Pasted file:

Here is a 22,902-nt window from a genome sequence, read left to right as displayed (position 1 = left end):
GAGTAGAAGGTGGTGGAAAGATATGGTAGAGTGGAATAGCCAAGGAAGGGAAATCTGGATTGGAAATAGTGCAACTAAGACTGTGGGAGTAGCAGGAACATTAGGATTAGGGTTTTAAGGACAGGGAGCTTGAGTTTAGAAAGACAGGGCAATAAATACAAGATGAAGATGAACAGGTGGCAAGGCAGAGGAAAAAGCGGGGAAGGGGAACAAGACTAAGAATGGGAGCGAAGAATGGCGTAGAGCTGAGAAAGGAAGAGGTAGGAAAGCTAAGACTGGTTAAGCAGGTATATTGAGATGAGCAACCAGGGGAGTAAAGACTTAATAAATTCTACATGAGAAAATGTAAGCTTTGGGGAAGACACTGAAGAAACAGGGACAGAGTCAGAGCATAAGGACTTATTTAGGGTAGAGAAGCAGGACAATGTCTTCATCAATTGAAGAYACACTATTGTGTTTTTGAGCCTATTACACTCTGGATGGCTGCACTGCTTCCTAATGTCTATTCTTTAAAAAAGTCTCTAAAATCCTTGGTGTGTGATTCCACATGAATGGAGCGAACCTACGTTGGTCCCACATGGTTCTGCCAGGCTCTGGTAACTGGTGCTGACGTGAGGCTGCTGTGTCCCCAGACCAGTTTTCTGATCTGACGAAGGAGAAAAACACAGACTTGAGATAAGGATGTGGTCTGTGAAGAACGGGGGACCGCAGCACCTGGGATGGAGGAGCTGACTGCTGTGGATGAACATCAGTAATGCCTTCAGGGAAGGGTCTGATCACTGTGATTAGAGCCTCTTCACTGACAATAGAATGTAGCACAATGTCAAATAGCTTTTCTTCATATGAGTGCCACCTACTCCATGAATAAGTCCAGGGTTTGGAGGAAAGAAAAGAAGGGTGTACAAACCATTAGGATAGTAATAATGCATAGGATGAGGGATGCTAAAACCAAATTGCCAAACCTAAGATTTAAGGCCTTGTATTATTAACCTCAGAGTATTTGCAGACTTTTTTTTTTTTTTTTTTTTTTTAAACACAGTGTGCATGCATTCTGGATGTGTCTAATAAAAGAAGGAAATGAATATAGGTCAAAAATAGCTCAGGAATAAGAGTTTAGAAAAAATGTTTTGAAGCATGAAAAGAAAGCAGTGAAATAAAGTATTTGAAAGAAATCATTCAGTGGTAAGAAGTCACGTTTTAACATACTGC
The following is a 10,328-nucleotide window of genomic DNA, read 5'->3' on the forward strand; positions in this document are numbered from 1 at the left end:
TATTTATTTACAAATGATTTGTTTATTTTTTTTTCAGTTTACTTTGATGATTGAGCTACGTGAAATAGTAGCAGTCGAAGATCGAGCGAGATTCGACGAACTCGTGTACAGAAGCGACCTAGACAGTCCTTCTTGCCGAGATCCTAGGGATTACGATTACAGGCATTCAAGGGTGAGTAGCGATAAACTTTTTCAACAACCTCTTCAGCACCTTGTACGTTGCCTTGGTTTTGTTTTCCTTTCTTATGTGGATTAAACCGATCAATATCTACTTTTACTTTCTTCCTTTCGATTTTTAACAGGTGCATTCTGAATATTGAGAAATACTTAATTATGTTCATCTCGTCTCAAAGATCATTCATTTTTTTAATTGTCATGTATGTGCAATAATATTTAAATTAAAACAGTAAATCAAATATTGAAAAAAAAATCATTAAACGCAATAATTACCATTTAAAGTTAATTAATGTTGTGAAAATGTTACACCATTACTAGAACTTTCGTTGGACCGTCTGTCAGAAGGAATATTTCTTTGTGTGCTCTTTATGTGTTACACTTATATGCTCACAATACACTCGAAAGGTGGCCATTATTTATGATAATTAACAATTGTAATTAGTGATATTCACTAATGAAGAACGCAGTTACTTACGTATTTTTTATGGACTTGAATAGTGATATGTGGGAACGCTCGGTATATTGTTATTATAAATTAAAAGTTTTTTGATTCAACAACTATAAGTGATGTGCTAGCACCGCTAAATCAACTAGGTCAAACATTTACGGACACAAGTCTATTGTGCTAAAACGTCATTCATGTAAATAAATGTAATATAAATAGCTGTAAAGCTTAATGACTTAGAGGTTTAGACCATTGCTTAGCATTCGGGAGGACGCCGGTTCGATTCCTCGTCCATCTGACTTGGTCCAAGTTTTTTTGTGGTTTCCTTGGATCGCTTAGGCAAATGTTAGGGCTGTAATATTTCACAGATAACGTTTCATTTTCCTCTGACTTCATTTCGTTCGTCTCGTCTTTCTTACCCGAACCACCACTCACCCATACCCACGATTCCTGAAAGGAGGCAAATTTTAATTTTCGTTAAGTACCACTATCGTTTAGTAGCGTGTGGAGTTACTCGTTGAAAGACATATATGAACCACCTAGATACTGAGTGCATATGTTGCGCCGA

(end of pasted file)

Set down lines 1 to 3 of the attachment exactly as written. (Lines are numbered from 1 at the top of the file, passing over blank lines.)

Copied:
Here is a 22,902-nt window from a genome sequence, read left to right as displayed (position 1 = left end):
GAGTAGAAGGTGGTGGAAAGATATGGTAGAGTGGAATAGCCAAGGAAGGGAAATCTGGATTGGAAATAGTGCAACTAAGACTGTGGGAGTAGCAGGAACATTAGGATTAGGGTTTTAAGGACAGGGAGCTTGAGTTTAGAAAGACAGGGCAATAAATACAAGATGAAGATGAACAGGTGGCAAGGCAGAGGAAAAAGCGGGGAAGGGGAACAAGACTAAGAATGGGAGCGAAGAATGGCGTAGAGCTGAGAAAGGAAGAGGTAGGAAAGCTAAGACTGGTTAAGCAGGTATATTGAGATGAGCAACCAGGGGAGTAAAGACTTAATAAATTCTACATGAGAAAATGTAAGCTTTGGGGAAGACACTGAAGAAACAGGGACAGAGTCAGAGCATAAGGACTTATTTAGGGTAGAGAAGCAGGACAATGTCTTCATCAATTGAAGAYACACTATTGTGTTTTTGAGCCTATTACACTCTGGATGGCTGCACTGCTTCCTAATGTCTATTCTTTAAAAAAGTCTCTAAAATCCTTGGTGTGTGATTCCACATGAATGGAGCGAACCTACGTTGGTCCCACATGGTTCTGCCAGGCTCTGGTAACTGGTGCTGACGTGAGGCTGCTGTGTCCCCAGACCAGTTTTCTGATCTGACGAAGGAGAAAAACACAGACTTGAGATAAGGATGTGGTCTGTGAAGAACGGGGGACCGCAGCACCTGGGATGGAGGAGCTGACTGCTGTGGATGAACATCAGTAATGCCTTCAGGGAAGGGTCTGATCACTGTGATTAGAGCCTCTTCACTGACAATAGAATGTAGCACAATGTCAAATAGCTTTTCTTCATATGAGTGCCACCTACTCCATGAATAAGTCCAGGGTTTGGAGGAAAGAAAAGAAGGGTGTACAAACCATTAGGATAGTAATAATGCATAGGATGAGGGATGCTAAAACCAAATTGCCAAACCTAAGATTTAAGGCCTTGTATTATTAACCTCAGAGTATTTGCAGACTTTTTTTTTTTTTTTTTTTTTTTAAACACAGTGTGCATGCATTCTGGATGTGTCTAATAAAAGAAGGAAATGAATATAGGTCAAAAATAGCTCAGGAATAAGAGTTTAGAAAAAATGTTTTGAAGCATGAAAAGAAAGCAGTGAAATAAAGTATTTGAAAGAAATCATTCAGTGGTAAGAAGTCACGTTTTAACATACTGC
The following is a 10,328-nucleotide window of genomic DNA, read 5'->3' on the forward strand; positions in this document are numbered from 1 at the left end: